Positive Caribbean and Latin America News: Daily Updates from News Americas

The content originally appeared on: News Americas Now

News Americas, NEW YORK, NY, Mon. April 15, 2024: Once Black immigrants are in the United States, it’s easy to assume they’ll have the same rights as everyone else living here. However, that’s not always true. Black immigrants in the United States face serious challenges every day. Awareness of these challenges may put us in a stronger position to tackle them and advocate for change in the future.

Ask lawyers from leading criminal law firms like Purser Law, and they’ll say Black immigrant clients face many legal challenges that may affect them throughout their time in North America.

According to a 2016 report highlighted by The Guardian, people from Africa and the Caribbean were twice as likely to be deported for a criminal conviction compared to people from other regions. They were also three times more likely to be detained while their case was pending. Black Lives Matter movement co-founder Opal Tometi said the report showed that Black immigrants encounter social and economic challenges in the United States due to systemic racism.

However, non-white people were also found to be arrested at a much higher rate than white people for specific crimes, including murder, rape, robbery, aggravated assault, and property crimes.

Nearly five million Black immigrants live in the United States. That’s around one-tenth of the country’s Black population. You might assume we’d have less racism and discrimination with more Black people. That doesn’t seem to be the case.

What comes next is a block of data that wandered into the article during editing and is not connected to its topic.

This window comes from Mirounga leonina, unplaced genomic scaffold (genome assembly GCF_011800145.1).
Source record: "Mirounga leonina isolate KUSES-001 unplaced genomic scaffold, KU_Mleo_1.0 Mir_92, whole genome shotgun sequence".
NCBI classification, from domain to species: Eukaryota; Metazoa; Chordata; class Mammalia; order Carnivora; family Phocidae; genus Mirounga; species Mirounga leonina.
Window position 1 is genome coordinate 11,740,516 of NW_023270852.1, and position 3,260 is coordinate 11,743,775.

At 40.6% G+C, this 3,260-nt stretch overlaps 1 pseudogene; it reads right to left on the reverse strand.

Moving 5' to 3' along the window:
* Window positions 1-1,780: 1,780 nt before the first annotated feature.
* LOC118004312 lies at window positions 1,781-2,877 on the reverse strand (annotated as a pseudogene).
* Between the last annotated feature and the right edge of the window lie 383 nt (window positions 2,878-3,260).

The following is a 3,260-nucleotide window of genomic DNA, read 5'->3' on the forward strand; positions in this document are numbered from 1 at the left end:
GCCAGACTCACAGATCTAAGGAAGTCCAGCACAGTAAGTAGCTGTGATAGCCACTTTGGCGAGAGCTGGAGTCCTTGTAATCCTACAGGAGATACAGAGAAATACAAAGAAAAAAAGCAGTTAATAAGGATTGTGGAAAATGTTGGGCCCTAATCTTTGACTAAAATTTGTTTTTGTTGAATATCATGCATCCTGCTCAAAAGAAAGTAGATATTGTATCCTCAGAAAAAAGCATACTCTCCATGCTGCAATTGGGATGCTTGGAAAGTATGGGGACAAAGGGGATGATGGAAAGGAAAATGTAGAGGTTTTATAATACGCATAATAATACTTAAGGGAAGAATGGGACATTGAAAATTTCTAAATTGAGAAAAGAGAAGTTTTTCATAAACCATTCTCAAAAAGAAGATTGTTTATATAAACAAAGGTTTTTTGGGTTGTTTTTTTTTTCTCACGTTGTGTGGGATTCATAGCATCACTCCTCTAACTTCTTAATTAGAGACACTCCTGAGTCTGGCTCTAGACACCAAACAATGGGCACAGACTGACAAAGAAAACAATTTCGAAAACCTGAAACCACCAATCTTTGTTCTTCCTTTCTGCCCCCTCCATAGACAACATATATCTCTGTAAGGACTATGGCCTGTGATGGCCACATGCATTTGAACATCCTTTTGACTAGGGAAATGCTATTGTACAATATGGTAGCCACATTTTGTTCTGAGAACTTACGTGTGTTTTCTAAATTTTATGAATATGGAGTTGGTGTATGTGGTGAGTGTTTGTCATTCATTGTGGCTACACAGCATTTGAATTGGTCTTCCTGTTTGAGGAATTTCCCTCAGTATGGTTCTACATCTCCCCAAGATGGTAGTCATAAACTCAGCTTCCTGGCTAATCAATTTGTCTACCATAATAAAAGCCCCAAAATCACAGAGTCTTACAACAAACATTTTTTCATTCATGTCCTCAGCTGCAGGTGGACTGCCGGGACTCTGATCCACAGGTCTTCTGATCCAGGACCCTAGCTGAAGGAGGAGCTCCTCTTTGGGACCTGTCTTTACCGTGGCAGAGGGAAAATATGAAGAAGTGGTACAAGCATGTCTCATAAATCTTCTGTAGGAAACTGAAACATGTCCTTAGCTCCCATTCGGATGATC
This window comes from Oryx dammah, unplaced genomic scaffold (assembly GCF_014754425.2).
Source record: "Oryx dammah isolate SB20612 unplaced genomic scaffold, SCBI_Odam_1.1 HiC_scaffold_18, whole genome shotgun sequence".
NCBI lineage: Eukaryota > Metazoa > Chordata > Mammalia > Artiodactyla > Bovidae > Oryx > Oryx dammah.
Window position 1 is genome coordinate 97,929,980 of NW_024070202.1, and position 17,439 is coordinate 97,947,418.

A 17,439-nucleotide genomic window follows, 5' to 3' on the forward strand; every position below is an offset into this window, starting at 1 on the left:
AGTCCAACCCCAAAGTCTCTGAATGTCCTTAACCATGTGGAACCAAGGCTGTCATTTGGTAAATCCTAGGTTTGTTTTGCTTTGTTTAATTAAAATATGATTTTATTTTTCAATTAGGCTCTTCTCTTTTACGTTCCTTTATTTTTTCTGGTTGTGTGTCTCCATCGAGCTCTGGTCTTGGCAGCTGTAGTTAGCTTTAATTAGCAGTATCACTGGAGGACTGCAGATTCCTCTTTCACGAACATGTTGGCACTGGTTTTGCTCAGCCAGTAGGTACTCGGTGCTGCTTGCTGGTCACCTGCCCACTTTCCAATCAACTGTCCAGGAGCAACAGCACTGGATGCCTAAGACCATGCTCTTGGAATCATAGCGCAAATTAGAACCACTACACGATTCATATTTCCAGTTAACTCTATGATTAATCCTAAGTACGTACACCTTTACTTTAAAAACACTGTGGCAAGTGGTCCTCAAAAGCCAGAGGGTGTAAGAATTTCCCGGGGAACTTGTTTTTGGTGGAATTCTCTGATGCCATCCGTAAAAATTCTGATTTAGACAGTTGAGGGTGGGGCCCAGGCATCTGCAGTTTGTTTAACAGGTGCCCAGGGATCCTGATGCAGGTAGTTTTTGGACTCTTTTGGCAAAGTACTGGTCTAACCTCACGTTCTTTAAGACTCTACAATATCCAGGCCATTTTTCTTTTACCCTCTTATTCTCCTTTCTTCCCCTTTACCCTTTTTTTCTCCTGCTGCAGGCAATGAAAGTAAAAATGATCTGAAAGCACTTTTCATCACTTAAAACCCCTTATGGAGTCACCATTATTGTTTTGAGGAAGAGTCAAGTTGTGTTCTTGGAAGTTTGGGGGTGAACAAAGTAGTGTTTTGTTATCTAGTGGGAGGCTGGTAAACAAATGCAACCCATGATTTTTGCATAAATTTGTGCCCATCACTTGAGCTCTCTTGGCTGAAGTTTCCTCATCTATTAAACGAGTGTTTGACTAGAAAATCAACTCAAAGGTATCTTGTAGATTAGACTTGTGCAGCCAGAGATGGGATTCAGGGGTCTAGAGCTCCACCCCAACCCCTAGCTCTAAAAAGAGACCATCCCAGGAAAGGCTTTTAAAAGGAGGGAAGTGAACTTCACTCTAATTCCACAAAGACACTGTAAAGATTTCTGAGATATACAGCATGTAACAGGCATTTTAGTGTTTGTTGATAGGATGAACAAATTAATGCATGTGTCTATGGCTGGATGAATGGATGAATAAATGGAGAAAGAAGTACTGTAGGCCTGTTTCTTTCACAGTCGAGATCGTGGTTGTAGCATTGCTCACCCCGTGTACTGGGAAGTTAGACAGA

A nationwide survey of immigrants revealed that Black immigrants from Africa or the Caribbean experienced discrimination for being an immigrant and Black. Black immigrants were also more likely to report workplace discrimination and unfair treatment by the police.

A third of all immigrants have been told to go back to where they came from. That number skyrocketed to half for Black immigrants.

Black immigrants in the United States are fighting economic inequality every day. They’re receiving lower wages than their white peers. They’re also facing higher unemployment rates compared to other groups. Black immigrants even face challenges like fewer employment opportunities and limited access to education.

The racial wealth gap is as wide as ever. Black immigrant households had a lower median income compared to US immigrant households. They brought in a median income of $57,200 in 2019 compared to $63,000 for US immigrant households. At least 14% of Black immigrants were living below the poverty line even before the COVID-19 pandemic.

There is still a lot we don’t know about the challenges Black immigrants face when seeking healthcare in the United States. However, current research suggests the challenges are significant. They generally face a lack of health insurance and a lack of interpreters. They may also face a lack of understanding from doctors about African and Caribbean illness perspectives and discrimination due to race and accent.

Black immigrants face many challenges every day in the United States. They’re facing daily legal battles, racism and discrimination, economic inequality, and healthcare challenges. While we’ve come a long way in combating such problems in many respects, we still have a long way to go.